striving to touch
a piece of the gold
not asking for much
just a touch

grown down from the playground
clubs, streets, or hallways
built them up in other days
adult to child to adult again
ending to begin again
peeling egos and pride
not just here for the ride

momentary rebellions
commentary from hellions
morphed by boredom
strive for freedom
not from oppression
but from regression
forward always
open doorways
let them pass

they’ve seen nothing
they’ve seen everything
warrants pending
young lives ending
a little girl shamed
a little boy tamed
by the knuckles of the father
why should we bother
stepping in the shadows
of each one’s life blows?

if cycles recycle
the drug of the mother’s
the drug of the brother
the pain of the sister
is some other mister’s
chance

or maybe just self-esteem
or lack of a full home team
peer pressure?
fear measures
each new stone in the road
each new weight to the load
too much romance
can’t stay in their pants
filled with rap and rants
underage drinking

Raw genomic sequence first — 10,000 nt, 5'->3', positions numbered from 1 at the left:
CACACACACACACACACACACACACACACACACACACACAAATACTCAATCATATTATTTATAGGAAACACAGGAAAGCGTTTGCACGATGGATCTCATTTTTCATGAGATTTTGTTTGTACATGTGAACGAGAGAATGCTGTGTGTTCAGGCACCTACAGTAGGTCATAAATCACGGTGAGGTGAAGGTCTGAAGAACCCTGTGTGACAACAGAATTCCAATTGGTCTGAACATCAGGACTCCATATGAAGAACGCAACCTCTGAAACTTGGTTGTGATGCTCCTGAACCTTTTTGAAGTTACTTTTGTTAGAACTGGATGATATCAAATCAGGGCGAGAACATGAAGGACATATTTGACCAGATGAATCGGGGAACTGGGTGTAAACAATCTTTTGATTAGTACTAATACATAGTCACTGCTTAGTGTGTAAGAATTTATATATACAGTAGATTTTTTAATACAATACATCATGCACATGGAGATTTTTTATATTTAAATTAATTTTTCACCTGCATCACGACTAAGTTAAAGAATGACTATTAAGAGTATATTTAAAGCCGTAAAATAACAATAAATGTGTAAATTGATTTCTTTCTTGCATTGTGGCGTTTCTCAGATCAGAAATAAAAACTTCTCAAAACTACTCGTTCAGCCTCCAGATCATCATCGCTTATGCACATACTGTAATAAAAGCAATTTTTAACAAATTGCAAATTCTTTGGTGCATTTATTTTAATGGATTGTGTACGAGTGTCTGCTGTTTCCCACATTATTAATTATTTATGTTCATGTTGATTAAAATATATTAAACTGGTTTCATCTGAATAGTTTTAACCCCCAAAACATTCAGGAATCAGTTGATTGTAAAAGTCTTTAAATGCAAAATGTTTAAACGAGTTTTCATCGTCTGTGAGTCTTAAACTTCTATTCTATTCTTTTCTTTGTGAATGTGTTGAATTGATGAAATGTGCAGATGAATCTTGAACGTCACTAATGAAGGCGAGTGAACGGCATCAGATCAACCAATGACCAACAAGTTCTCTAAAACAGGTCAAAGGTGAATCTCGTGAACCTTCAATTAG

not enough thinking
lack of popularity
or too much hilarity
don’t play sports
’cause they don’t like the gym shorts

chance is the magic
to face off the tragic
burn down the failure
if you post the bail you’re
lending confidence
denting the offense
opening a window
to let fresh air flow
shaking the dust from
dreams that will come
out from the inside
where they were left to hide
not long ago

turning it around
boots pounding on the ground
beating out the cadence sound
efforts to become the crown
of their own new kingdom

making what’s theirs more
started from the ground floor
rocking with brilliance
shining self reliance
standing on their own two
what can they not do?

crossing the finish line
i give you class 1-99.

As a Splinter Goes

“Why not be content with love?” she asked,
And lingered as the silent pain returned.
Old poets might have found small grace and basked;
Not so in this, regret and training learned.

“If for my love she greets me thus with woes,
And if my reaching heart is all in vain –
I will remove it as a splinter goes,
And future stretch of hope I will disdain.”

Stehekin, Washington, and the north end of Lak...